It’s been two years since Arie Luyendyk graced our TV screens as the most boring Bachelor in history, and I have to say, I don’t really miss him. Watching Arie and Lauren fall in love (sorry, Becca) was arguably less exciting than watching paint dry, but hey, it seems like things are really working out for them. I love that. Two years after meeting on the show, they’re married, they have a daughter together, and now, the first house that they’re flipping together is officially on the market. Luckily, someone posted the Zillow listing in a Facebook group I’m in, and boy is it something.
I’m no real estate expert, and after perusing the listing, I have several questions. First, let’s go over some of the details. Arie and Lauren bought the old house in February of last year, and did a complete tear-down and new build. The new house has four bedrooms/three bathrooms, and is almost 3,000 square feet, which by my calculations is *looks around* definitely bigger than my apartment. Great, sounds like a normal suburban house. Arie is listed right there on Zillow as the listing agent, so it’s good to see he hasn’t let his Bachelor fame get in the way of his actual career.
The thing that immediately caught my attention is the asking price: $915,000. For those of us that are numerically challenged, that’s almost a million dollars! It sounded high to me, so I did a little digging. Arie and Lauren bought the old house on the lot for $298,500 in early 2019. Then, the new house was listed yesterday for $950,000. According to Zillow’s calculations, that’s a price increase of over 200%. Damn, do I need to get into flipping houses? Probably. Do I have the skills? Definitely not. Strangely, in less than a full day of being on the market, the price on the house has already been lowered by $35k, which seems like an odd strategy? Maybe this is a common tactic that I’m unaware of, but I’m gonna choose to think that Arie just made a typo when putting in the price.
Zillow also has a feature called the “Zestimate,” where it tells you the estimated actual value of a house. When I first saw the listing last night, the Zestimate on this house was a whopping $600k lower than the list price, but now it’s been updated to just over $900k, so I’m guessing that was just a lag on the new listing. In fact, the Zestimate has continued to go up in the last hour or so, which is interesting. But what’s really interesting is that the average value of a home in this neighborhood of Phoenix is around $360k. That’s a huuuuuge difference from Arie and Lauren’s just-shy-of-a-million asking price, and it makes me wonder why they built such a nice house in this neighborhood? My mom always told me that you never want to have the most expensive house in the neighborhood because it hurts your property value, and it looks like that’s exactly what these two have done. Oh well, not my problem.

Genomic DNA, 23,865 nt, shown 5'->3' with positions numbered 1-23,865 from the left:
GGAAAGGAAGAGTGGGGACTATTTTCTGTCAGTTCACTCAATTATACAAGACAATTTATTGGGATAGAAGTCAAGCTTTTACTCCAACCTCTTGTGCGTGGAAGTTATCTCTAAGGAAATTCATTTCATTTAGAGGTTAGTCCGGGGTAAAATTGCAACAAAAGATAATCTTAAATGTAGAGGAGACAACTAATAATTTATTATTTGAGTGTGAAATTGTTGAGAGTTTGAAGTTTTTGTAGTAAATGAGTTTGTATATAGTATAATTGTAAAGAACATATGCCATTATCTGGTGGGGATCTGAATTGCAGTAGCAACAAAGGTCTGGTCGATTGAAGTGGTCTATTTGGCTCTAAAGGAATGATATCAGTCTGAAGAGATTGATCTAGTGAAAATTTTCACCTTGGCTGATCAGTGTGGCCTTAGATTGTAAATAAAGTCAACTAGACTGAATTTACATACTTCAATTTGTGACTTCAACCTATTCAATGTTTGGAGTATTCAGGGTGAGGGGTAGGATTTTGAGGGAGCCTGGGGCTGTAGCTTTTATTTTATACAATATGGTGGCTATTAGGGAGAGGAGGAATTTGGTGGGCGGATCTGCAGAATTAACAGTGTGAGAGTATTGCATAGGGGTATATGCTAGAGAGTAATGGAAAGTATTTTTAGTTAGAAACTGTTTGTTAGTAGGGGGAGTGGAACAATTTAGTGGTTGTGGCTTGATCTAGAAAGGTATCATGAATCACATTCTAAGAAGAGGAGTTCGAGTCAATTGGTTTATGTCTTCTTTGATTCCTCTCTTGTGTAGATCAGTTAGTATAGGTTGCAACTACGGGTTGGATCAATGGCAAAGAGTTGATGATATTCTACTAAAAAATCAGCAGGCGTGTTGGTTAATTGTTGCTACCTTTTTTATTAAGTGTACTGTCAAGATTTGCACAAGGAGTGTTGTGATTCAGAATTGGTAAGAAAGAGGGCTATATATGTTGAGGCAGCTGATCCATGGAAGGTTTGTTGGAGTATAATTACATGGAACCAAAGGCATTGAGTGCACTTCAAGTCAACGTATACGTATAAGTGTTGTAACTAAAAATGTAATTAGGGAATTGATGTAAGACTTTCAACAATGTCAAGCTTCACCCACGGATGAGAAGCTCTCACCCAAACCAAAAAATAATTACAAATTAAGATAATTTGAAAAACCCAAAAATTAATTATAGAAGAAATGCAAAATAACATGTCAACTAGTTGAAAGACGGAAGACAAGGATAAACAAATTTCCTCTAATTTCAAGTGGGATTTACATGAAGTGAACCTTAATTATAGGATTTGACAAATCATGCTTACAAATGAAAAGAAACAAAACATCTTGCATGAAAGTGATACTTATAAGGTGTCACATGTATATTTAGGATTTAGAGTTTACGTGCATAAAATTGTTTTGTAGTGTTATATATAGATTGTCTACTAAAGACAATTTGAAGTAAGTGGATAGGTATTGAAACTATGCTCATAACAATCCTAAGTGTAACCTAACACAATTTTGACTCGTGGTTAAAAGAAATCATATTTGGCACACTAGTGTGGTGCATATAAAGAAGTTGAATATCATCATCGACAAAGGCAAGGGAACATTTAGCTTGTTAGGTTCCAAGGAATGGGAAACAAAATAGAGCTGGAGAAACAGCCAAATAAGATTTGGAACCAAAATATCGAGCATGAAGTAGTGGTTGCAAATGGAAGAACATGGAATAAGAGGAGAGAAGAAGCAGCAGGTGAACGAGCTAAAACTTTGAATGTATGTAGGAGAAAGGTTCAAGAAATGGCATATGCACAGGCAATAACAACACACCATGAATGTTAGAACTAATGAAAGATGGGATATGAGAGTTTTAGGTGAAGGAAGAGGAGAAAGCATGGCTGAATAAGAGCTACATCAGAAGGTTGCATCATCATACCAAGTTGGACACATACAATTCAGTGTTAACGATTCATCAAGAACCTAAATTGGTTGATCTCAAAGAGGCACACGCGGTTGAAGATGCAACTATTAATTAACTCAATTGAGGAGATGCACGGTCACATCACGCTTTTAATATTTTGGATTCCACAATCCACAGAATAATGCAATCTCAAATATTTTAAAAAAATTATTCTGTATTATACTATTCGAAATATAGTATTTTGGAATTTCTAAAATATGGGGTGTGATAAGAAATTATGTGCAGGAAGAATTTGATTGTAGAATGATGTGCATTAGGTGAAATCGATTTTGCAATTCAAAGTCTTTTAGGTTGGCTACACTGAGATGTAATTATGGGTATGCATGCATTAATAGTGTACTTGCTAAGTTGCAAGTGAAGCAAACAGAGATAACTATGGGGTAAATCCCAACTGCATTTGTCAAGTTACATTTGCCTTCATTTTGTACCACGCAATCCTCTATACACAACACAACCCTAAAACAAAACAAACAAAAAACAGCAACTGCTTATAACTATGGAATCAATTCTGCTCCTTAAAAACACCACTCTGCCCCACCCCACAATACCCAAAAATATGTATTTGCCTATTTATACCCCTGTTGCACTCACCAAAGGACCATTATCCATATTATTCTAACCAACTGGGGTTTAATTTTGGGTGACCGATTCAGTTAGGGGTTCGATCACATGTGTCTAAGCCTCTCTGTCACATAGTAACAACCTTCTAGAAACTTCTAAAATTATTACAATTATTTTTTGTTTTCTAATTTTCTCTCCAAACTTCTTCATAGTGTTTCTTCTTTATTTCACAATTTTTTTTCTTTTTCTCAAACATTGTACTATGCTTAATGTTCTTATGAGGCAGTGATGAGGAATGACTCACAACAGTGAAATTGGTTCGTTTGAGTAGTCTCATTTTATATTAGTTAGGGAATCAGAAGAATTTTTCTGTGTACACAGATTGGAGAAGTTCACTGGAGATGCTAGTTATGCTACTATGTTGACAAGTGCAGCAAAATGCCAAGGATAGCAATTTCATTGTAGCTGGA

Now that I’ve done enough research to earn my real estate license, let’s talk sh*t about the house itself, because I know that’s why we’re all here. From a first glance at the outside, it looks like Arie and Lauren stuck to the Vanderpump Rules architectural style of “off-white house with big black garage door,” and is anyone surprised? I’m not sure about those unpainted wooden beams surrounding the front door, but I guess the rustic wood offsets the feeling that your house looks like you saw it in a catalog and said “I love that” (sorry, I’ll stop).
Moving inside the front door, you’re immediately greeted by an open-concept kitchen. And by immediately, I mean that the stove is literally no more than six feet from the front door. Is this a thing? I will say, the kitchen looks beautiful. But all the photos are taken with that weird wide lens that’s supposed to make everything look bigger, and it leads to some sketchy Kylie Jenner Facetune issues. Like, the kitchen island looks like it’s straight out of an MC Escher drawing, and I can’t tell how big anything is.
In the initial post I saw about the house, one thing that many people called out is the lack of staging in these photos. And I have to agree, some furniture would have helped. In photo after photo, we just see these big, empty rooms, but due to the weird fish-eye perspective, it’s really hard to get a handle on how big anything is. I’m sure staging takes a lot of time and money, but still, it would be helpful to know what size bed I could fit in each room, for instance.
But all of these complaints about the layout and the lack of staging absolutely pale in comparison to what I’m about to show you. Brace yourself, because this is really upsetting.
Behold, the hall bathroom:
WHAT. THE. F*CK. Oh my god, I’m gonna be sick. And I say that because the tile looks like some kind of bacterial infection that’s rapidly spreading into the hallway. I’m gonna keep checking the Zillow listing, because by this time tomorrow, it might take over the whole house! Who can stop the tile???
But actually, who made this design decision? Joanna Gaines would never. Like, did they get 90% of the way through laying the floors in the hallway and run out of wood? Honestly, that’s the only explanation I can think of, because this is gonna look so weird when the bathroom door is closed. Also, the edge of the wall where it meets the floor looks… kind of sloppy? For that asking price, I would expect all details to be flawless. I’m sure whoever buys this house will love it, but it’s not the one for me, and not just because I will never have $900,000.
If you’re in the Phoenix area, there’s an open house tomorrow, and I’m literally begging you to go inspect and report back. Does the house actually look nice? Can you figure out why this tile situation happened? Is Arie going to follow you around the house while you cry in every room? I have never needed answers more. Good luck to Arie and Lauren, and maybe if they’re lucky, they’ll get an HGTV show out of this.
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Images: Zillow (4)